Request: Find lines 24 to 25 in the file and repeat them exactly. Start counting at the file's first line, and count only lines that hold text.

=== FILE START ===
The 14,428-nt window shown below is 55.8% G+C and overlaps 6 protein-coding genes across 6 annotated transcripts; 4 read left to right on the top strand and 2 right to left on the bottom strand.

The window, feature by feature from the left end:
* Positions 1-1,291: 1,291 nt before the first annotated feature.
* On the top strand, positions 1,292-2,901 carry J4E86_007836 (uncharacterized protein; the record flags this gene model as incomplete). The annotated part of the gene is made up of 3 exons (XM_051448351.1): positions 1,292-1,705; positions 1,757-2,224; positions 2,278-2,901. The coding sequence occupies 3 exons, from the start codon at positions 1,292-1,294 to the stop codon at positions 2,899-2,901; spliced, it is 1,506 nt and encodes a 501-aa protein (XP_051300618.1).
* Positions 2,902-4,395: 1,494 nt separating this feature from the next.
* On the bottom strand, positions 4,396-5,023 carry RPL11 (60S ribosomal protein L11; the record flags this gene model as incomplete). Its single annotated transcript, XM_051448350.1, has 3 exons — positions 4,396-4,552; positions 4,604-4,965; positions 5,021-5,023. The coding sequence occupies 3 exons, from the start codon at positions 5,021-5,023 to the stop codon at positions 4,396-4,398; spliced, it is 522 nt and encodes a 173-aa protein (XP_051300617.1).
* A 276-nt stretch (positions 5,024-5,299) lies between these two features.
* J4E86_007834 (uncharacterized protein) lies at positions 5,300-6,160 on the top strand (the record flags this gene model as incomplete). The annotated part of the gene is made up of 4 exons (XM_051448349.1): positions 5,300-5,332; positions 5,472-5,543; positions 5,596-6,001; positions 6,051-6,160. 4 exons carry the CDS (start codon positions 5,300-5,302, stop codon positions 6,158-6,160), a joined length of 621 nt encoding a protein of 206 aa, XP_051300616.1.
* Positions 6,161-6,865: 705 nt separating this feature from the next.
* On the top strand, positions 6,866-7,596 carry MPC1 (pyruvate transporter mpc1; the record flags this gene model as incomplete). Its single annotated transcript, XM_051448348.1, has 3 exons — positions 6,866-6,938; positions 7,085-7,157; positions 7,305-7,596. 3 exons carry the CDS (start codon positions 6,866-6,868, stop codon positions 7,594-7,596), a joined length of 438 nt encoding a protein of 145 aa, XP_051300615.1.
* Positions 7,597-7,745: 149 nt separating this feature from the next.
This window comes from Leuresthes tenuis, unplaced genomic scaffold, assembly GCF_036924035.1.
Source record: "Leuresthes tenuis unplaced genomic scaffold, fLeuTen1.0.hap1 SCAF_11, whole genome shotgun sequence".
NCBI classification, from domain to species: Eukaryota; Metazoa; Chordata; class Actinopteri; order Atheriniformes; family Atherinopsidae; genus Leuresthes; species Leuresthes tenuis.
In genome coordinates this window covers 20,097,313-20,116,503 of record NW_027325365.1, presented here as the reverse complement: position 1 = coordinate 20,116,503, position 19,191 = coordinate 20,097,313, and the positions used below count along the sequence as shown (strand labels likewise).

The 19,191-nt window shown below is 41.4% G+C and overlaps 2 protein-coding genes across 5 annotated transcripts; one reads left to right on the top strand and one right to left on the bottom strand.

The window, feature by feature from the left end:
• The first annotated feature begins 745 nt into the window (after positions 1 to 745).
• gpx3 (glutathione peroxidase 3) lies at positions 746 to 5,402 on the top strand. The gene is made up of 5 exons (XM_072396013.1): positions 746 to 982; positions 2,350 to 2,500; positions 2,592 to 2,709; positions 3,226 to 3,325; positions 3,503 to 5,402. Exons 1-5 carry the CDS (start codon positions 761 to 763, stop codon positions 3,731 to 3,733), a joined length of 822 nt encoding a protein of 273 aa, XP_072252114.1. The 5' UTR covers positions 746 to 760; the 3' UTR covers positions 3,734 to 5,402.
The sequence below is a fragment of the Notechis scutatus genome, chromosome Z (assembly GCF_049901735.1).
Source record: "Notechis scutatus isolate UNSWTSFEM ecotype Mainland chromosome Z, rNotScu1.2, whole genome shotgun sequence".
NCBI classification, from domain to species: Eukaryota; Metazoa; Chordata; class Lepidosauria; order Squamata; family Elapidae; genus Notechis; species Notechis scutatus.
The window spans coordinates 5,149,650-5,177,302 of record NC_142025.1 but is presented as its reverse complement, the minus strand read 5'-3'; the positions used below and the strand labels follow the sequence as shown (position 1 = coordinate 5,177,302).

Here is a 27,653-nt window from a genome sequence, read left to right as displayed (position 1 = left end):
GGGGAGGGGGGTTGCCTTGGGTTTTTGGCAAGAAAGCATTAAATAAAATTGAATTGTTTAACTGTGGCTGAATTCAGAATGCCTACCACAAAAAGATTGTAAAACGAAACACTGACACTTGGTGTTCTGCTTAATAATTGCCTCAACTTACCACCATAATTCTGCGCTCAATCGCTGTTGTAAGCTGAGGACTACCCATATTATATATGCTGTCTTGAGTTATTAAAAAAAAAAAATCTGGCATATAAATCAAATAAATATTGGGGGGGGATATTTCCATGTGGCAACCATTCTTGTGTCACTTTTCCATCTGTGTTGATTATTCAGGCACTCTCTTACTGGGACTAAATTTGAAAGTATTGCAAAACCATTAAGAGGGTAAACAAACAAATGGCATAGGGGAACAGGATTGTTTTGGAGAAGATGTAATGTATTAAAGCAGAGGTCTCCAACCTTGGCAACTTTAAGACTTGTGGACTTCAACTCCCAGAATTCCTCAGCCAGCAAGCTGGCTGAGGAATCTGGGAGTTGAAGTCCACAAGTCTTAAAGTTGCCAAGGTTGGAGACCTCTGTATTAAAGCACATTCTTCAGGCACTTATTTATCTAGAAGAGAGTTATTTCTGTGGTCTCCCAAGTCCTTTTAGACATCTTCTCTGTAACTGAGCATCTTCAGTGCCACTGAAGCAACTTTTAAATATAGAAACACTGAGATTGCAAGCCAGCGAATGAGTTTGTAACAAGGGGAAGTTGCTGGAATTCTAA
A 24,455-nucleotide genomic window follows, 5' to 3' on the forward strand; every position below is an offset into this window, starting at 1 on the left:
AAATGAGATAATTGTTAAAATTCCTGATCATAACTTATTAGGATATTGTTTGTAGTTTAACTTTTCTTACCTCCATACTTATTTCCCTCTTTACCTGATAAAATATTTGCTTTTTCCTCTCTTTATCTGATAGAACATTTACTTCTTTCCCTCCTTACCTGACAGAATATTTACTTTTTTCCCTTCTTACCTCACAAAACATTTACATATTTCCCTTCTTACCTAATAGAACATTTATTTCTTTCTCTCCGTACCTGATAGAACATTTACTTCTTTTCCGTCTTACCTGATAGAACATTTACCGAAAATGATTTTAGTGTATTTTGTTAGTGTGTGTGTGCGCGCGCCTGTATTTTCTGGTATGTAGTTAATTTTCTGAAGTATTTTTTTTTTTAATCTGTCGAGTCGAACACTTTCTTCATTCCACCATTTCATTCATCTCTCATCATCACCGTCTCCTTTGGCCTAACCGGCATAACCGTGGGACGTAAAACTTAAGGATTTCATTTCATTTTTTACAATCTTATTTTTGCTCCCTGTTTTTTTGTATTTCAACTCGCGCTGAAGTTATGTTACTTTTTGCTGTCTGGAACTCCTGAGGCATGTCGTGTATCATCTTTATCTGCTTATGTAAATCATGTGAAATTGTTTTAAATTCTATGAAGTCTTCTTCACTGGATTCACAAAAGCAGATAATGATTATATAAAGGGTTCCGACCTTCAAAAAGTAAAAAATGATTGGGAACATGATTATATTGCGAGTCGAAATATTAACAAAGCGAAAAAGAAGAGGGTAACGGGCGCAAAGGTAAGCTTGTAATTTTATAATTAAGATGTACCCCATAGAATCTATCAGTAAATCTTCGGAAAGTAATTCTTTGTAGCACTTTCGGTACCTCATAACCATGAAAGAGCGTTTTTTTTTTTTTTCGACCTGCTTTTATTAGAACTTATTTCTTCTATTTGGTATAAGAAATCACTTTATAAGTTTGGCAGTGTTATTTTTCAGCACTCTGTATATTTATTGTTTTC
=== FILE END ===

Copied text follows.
Here is a 27,653-nt window from a genome sequence, read left to right as displayed (position 1 = left end):
GGGGAGGGGGGTTGCCTTGGGTTTTTGGCAAGAAAGCATTAAATAAAATTGAATTGTTTAACTGTGGCTGAATTCAGAATGCCTACCACAAAAAGATTGTAAAACGAAACACTGACACTTGGTGTTCTGCTTAATAATTGCCTCAACTTACCACCATAATTCTGCGCTCAATCGCTGTTGTAAGCTGAGGACTACCCATATTATATATGCTGTCTTGAGTTATTAAAAAAAAAAAATCTGGCATATAAATCAAATAAATATTGGGGGGGGATATTTCCATGTGGCAACCATTCTTGTGTCACTTTTCCATCTGTGTTGATTATTCAGGCACTCTCTTACTGGGACTAAATTTGAAAGTATTGCAAAACCATTAAGAGGGTAAACAAACAAATGGCATAGGGGAACAGGATTGTTTTGGAGAAGATGTAATGTATTAAAGCAGAGGTCTCCAACCTTGGCAACTTTAAGACTTGTGGACTTCAACTCCCAGAATTCCTCAGCCAGCAAGCTGGCTGAGGAATCTGGGAGTTGAAGTCCACAAGTCTTAAAGTTGCCAAGGTTGGAGACCTCTGTATTAAAGCACATTCTTCAGGCACTTATTTATCTAGAAGAGAGTTATTTCTGTGGTCTCCCAAGTCCTTTTAGACATCTTCTCTGTAACTGAGCATCTTCAGTGCCACTGAAGCAACTTTTAAATATAGAAACACTGAGATTGCAAGCCAGCGAATGAGTTTGTAACAAGGGGAAGTTGCTGGAATTCTAA